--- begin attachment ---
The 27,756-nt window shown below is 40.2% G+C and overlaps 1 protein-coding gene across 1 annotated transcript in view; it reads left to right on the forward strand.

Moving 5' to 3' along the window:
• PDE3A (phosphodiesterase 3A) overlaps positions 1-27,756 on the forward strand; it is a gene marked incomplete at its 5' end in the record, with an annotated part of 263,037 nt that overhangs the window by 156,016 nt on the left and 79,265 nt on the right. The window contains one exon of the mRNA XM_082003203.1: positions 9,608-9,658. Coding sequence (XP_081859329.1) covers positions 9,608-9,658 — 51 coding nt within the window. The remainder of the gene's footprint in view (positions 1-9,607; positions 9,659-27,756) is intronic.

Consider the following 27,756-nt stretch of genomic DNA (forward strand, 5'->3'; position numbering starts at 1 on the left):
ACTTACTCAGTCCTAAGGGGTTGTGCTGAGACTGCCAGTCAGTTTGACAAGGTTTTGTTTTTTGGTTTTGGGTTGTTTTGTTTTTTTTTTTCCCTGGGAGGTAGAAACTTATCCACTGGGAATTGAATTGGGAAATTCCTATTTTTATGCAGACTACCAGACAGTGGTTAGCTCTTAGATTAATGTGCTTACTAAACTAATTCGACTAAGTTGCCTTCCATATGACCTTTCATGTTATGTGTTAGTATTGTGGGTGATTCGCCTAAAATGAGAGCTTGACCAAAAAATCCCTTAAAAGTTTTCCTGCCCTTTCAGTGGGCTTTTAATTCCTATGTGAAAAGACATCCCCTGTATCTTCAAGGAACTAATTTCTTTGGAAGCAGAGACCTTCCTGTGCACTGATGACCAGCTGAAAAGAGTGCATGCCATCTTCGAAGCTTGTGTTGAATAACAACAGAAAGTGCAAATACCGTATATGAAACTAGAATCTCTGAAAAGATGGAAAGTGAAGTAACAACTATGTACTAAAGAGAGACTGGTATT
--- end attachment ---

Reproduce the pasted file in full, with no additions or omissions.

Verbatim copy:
The 27,756-nt window shown below is 40.2% G+C and overlaps 1 protein-coding gene across 1 annotated transcript in view; it reads left to right on the forward strand.

Moving 5' to 3' along the window:
• PDE3A (phosphodiesterase 3A) overlaps positions 1-27,756 on the forward strand; it is a gene marked incomplete at its 5' end in the record, with an annotated part of 263,037 nt that overhangs the window by 156,016 nt on the left and 79,265 nt on the right. The window contains one exon of the mRNA XM_082003203.1: positions 9,608-9,658. Coding sequence (XP_081859329.1) covers positions 9,608-9,658 — 51 coding nt within the window. The remainder of the gene's footprint in view (positions 1-9,607; positions 9,659-27,756) is intronic.

Consider the following 27,756-nt stretch of genomic DNA (forward strand, 5'->3'; position numbering starts at 1 on the left):
ACTTACTCAGTCCTAAGGGGTTGTGCTGAGACTGCCAGTCAGTTTGACAAGGTTTTGTTTTTTGGTTTTGGGTTGTTTTGTTTTTTTTTTTCCCTGGGAGGTAGAAACTTATCCACTGGGAATTGAATTGGGAAATTCCTATTTTTATGCAGACTACCAGACAGTGGTTAGCTCTTAGATTAATGTGCTTACTAAACTAATTCGACTAAGTTGCCTTCCATATGACCTTTCATGTTATGTGTTAGTATTGTGGGTGATTCGCCTAAAATGAGAGCTTGACCAAAAAATCCCTTAAAAGTTTTCCTGCCCTTTCAGTGGGCTTTTAATTCCTATGTGAAAAGACATCCCCTGTATCTTCAAGGAACTAATTTCTTTGGAAGCAGAGACCTTCCTGTGCACTGATGACCAGCTGAAAAGAGTGCATGCCATCTTCGAAGCTTGTGTTGAATAACAACAGAAAGTGCAAATACCGTATATGAAACTAGAATCTCTGAAAAGATGGAAAGTGAAGTAACAACTATGTACTAAAGAGAGACTGGTATT